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Friday, October 8, 2010

The cost of long life

We expect expensive things that we buy to have a moderately long life. For example, in 2 years:
  • Car: tires shouldn't wear out, paint shouldn't peel, seats shouldn't tear
  • Dress Clothing: Cuffs shouldn't fray, buttons shouldn't fall off
  • House: roof shouldn't leak, windows shouldn't break, pavement shouldn't crack
Some thing have shorter lives, such as mobile phones or children's toys or laptop computers. We only worry if they fail too soon - in a matter of 2 months rather than 2 years. But what about ourselves? Are we ourselves lasting too long? Not making room for new models? In constant need of expensive repairs?

About 800 years ago, eyesight became one of the first age-related disabilities to be countered, with eyeglasses. Now we have contact lenses, implants and other corrective surgeries of various types.

Impaired hearing was tackled a few hundred years later, with the widespread use of ear wax cleaning spoons and ear trumpets. Now in this century we've developed hearing aids and cochlear implants. 

Older people have always faced stiffness and arthritis - and as our population exercises more, joints are wearing out even faster. But technology has come to our aid. Many people have new knees or artificial hips.

All of these things are beneficial for older folks who need relief, but no so good for the up-and-coming generations who are paying for our repairs. We are a burden to them, and the statistics are depressing!

Globally we face increasing health costs, pensions, housing congestion, senior care shortages, etc. because longer lives do not automatically translate into longer careers. There are penalties for retiring early but no great incentives for staying on the job years longer.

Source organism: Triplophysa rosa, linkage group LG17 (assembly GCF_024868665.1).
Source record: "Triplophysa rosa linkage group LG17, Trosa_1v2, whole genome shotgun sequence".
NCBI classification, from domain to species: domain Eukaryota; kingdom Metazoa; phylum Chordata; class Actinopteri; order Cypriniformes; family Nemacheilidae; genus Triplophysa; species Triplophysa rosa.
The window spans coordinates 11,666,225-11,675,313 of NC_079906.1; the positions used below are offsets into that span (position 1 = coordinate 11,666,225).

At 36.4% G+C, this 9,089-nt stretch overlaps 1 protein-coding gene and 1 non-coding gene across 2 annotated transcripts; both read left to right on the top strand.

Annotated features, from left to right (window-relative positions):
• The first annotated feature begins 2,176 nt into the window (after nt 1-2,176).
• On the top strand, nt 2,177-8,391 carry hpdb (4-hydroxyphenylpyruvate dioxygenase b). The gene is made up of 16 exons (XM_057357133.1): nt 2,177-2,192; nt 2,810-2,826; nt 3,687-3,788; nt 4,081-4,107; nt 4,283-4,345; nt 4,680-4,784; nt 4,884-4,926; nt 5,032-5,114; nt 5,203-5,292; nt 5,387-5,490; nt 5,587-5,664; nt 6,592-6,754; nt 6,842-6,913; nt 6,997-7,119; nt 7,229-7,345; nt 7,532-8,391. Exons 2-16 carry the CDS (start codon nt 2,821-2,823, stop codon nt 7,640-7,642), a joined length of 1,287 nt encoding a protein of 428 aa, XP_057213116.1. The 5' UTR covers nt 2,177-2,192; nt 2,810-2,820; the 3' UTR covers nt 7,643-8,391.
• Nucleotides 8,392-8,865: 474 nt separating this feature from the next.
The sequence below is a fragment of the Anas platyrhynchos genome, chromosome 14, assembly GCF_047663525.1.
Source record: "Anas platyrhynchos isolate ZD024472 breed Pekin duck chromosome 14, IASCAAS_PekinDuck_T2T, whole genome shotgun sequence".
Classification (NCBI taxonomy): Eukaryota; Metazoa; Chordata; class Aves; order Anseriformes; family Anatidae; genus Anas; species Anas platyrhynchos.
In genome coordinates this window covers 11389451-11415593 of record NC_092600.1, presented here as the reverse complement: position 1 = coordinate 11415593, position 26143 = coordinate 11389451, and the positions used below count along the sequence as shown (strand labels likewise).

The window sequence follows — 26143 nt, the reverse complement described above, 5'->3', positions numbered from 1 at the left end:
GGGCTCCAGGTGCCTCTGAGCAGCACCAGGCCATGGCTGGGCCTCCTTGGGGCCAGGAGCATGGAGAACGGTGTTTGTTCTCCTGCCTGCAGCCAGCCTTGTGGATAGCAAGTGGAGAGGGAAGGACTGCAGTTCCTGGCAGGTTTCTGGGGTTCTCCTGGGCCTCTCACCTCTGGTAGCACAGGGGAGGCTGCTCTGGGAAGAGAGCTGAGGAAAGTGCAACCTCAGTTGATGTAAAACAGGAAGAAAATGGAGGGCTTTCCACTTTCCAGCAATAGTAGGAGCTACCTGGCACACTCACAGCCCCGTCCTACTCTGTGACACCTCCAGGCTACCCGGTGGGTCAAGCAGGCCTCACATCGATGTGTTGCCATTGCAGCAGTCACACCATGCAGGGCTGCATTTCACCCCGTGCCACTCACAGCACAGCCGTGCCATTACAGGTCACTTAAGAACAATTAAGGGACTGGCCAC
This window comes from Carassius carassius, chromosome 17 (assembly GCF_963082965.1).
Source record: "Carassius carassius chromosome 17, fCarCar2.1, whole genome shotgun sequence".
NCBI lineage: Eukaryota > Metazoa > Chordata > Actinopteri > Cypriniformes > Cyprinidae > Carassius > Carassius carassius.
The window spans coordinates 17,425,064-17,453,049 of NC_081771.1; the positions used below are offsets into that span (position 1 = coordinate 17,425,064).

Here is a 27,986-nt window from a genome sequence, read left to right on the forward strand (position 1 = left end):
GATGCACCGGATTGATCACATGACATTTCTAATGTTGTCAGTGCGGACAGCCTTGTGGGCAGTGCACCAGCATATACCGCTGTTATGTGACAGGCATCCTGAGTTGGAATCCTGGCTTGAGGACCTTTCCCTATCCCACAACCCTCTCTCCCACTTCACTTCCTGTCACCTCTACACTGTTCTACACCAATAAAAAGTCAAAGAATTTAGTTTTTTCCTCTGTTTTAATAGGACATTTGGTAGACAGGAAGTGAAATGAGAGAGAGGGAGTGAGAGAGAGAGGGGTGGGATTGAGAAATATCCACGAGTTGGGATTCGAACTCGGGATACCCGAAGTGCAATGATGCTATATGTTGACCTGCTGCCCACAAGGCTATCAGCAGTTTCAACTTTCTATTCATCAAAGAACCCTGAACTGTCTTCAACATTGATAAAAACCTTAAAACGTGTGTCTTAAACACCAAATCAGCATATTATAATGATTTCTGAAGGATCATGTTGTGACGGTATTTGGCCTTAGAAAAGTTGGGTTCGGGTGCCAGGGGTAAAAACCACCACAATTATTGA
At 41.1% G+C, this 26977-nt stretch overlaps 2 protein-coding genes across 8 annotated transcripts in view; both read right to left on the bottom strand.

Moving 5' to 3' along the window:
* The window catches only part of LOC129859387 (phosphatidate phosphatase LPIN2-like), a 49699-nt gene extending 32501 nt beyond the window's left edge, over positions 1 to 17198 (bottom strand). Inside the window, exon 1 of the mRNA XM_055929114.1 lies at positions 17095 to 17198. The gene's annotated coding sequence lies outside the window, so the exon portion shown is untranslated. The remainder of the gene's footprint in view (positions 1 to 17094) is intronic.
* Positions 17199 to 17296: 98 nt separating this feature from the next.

Although many jobs can be managed by a very-senior persons, in general companies like to move the old out and slip the young in, if they can. And they young need those jobs too, to support us.

Japan is leading the way, with the highest number of retired people relative to the lowest number of working people. Soon they'll have more retired folks than they have working people. When those retired Japanese (mostly men) leave their offices, they start using up their savings, drawing on their pensions, and also sit around moping and making their spouses miserable with RHS (retired husband syndrome).

I wouldn't be surprised if a few old complaining Japanese men get konked on the head with a cooking pot - but even without that potential threat we will have a surplus of elderly women. Men die far earlier than women from health-related causes (nearly 5 years earlier, on average) and many more men have died in wars. 

So. I had planned to support all these assertions with tables, graphs and charts - and maybe someday I will. But it's Friday and I have other things to do. Let me just conclude with this parting thought:

If we look forward in our crystal balls will we see a future filled with huge numbers of poor, elderly women wearing eyeglasses and shouting back and forth to each other about their former husbands and their new artificial knees?

Or will they all be suffering from Alzheimer's, dementia and other mental deterioration, and thus have forgotten all about us? (That's going to be my wife in the middle, in the track suit!)

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